Tech of the Month November: SRAM goes sailing, Bianchi's new hyperbike, gravel worlds on a road bike and the Scott Foil Ultimate FC

We discuss SRAM's involvement in the America's Cup, Bianchi's controversial aero bike, how to convert your road bike for gravel and dig deeper into the new Scott Foil

TOTM Nov
(Image credit: )

If you ever needed evidence of the eclectic nature of cycling in the 21st century then this month’s TOTM is here with irrefutable proof.

We look into SRAM’s involvement with the America’s Cup sailing race and ponder what it is they are bringing to the table? With Ineos and UAE Emirates also involved in this year’s event we could be witnessing the renewal of cycling rivalries at sea?

Next up is Bianchi’s new aero superbike, which caused quite the stir on release. Inspired by F1 tech we discuss what all the fuss is about.

Gravel feels omnipresent these days, whether it's the steady flow of related products or the upsurge in the racing scene. The recent UCI Gravel World Championships appear to be another stepping stone on the discipline’s journey of dominance - but interestingly the winning bike was a lightweight road model with a few modifications.

Last but not least is our Bike of the Month, the updated Scott Foil, which looks fast standing still.

As always, there's plenty of interesting tech and talking points to enjoy. But first read on for the highlights.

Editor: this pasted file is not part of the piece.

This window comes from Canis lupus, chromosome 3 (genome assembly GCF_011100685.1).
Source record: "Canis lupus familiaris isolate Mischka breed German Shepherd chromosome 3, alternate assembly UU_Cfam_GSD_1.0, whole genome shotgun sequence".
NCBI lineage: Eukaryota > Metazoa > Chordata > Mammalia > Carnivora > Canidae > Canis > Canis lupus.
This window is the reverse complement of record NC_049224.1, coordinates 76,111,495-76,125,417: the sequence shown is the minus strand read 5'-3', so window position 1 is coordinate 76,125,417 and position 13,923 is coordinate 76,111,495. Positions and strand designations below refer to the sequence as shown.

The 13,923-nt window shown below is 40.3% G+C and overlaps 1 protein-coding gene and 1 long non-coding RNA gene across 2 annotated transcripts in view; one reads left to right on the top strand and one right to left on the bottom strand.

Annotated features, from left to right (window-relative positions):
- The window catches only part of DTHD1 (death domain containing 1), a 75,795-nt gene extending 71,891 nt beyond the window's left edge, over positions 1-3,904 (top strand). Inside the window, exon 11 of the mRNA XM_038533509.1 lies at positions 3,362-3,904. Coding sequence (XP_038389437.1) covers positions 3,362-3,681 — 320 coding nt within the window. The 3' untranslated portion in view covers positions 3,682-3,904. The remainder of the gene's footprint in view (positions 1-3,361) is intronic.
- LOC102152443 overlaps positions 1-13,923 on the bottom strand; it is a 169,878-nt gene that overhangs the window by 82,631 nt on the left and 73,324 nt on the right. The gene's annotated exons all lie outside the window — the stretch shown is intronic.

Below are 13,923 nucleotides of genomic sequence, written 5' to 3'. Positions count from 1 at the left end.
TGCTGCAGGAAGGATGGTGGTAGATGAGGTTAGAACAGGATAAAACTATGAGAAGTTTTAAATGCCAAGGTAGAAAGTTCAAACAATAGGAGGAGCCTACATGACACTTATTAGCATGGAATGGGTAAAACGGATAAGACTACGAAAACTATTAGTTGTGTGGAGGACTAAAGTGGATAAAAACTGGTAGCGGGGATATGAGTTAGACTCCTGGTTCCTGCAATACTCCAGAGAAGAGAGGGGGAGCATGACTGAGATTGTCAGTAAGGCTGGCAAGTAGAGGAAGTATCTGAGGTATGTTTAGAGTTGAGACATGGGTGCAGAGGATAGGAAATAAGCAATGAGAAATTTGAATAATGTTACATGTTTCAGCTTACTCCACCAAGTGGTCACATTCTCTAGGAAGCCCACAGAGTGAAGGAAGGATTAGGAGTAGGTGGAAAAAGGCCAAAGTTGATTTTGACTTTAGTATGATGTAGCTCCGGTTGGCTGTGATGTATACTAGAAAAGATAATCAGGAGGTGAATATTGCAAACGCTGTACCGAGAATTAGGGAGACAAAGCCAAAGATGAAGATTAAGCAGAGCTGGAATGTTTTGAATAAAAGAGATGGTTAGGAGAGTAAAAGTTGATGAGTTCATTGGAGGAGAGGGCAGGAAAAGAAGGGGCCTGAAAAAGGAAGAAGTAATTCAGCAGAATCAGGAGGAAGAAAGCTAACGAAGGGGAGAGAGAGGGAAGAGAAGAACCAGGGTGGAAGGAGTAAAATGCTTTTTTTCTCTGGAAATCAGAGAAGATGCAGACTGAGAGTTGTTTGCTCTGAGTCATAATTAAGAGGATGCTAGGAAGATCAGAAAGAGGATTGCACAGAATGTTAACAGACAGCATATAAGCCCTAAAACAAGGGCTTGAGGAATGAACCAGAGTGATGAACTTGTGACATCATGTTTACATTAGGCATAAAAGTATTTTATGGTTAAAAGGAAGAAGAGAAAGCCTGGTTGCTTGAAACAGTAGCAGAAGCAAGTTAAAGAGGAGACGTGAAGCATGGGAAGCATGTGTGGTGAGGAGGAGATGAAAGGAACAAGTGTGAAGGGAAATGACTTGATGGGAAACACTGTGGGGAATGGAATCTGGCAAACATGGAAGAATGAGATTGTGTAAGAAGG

Competition

This month we’re going to kick off with our Garmin giveaway, and we’re going to be putting a Tacx Neo 2T up for grabs. 

The Neo 2T, sits as Tacx’s highest offering in smart trainers, only being bested by the full blown Tacx NEO bike. As a range topping smart trainer, it has all the bells and whistles you can think of, including but not limited to, inbuilt rocker feel, cobble riding effect, excellent power accuracy, a really nice feeling ERG mode and just being incredibly quiet. 

To be in with a chance of winning, simply click this link (opens in new tab) or fill in the form below. We’ll get in contact with the lucky winner by the end of this month. If you don’t end up being the lucky one – don’t worry, we’ll be running it again next month.

SRAM goes sailing

Image shows American Magic yacht

(Image credit: SRAM)

If Shimano can make fishing rods and reels then there’s probably no reason why SRAM, its rival groupset maker, can’t dabble in components for sailing yachts.

And that’s just what the US-based brand is doing. It partnered with the New York Yacht Club American Magic racing team as they bid to win the 37th America’s Cup, taking place in Spain in September and October 2024.

At the time of filming, details on exactly what SRAM will be bringing to the captain’s table were unclear. But that didn’t stop us speculating. Could it be sharing its wealth of aerodynamic knowledge garnered through the development of Zipp wheels. Or perhaps, having acquired cycling computer brand Hammerhead, it’s going to be sharing some of its GPS navigational expertise? 

Perhaps though more likely it’s the brand’s bread and butter drive chain and crankset tech that is most transferable to the winches used on today’s sailing boats? Only time will tell…

Bianchi’s F1-inspired Oltra RC